By: Ian James, The Desert Sun
The U.S. Supreme Court has yet to decide whether it will hear an appeal from water agencies and rule in the precedent-setting legal fight over whether the Agua Caliente Band of Cahuilla Indians holds rights to groundwater in the California desert.
But Chairman Jeff Grubbe said his tribe is already looking ahead to the next phases of the case, including a federal court’s eventual decision – if the tribe prevails before the Supreme Court – on how much groundwater the tribe is entitled to.
Grubbe said in an interview with The Desert Sun that if the Agua Caliente tribe wins, one of the first priorities would be to start treating the Colorado River water that flows to the Coachella Valley and is used to replenish the aquifer. He said the tribe’s leaders are concerned about the quality of the water and the aquifer’s long-term sustainability, and would be willing to help pay for building treatment facilities to remove salts and contaminants from the imported water.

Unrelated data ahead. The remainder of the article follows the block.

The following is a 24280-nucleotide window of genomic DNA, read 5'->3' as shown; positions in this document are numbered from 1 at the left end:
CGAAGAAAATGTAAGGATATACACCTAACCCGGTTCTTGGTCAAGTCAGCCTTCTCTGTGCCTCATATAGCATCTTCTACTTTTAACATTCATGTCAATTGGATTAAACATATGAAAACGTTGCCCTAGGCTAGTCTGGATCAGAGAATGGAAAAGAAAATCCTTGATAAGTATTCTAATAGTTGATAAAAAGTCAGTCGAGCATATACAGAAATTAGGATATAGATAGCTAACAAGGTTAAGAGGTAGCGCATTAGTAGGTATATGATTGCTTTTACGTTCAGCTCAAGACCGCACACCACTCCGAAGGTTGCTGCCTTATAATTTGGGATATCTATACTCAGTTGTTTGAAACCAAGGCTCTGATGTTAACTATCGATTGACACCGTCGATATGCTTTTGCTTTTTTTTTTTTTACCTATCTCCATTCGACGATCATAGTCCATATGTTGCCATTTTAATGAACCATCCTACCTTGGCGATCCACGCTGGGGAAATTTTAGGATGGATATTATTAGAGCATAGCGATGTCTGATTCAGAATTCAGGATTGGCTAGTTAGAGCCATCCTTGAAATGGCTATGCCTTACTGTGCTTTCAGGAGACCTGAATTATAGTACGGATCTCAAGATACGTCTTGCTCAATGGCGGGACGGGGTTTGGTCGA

“As soon as this is all said and done, that’ll be one of the first things that the tribe’s going to work on is cleaning that water before it gets dumped in our aquifer. And that’s an expense the tribe’s willing to front for the betterment of not only my tribe but the Coachella Valley as a whole,” Grubbe said, sitting at a table next to Andreas Creek at the Indian Canyons.
He said the concern is that water from the Colorado River Aqueduct – which flows into groundwater replenishment ponds in the desert next to Palm Springs – is of lesser quality than the groundwater, with higher levels of dissolved solids as well as contaminants from farm runoff and cities upstream.
“There’s a lot of solids and pollutants in it,” Grubbe said. While the effect on water quality may not be “alarming” quite yet, he said, “if nothing is done now, in the future it could be.”
The full article can be found here.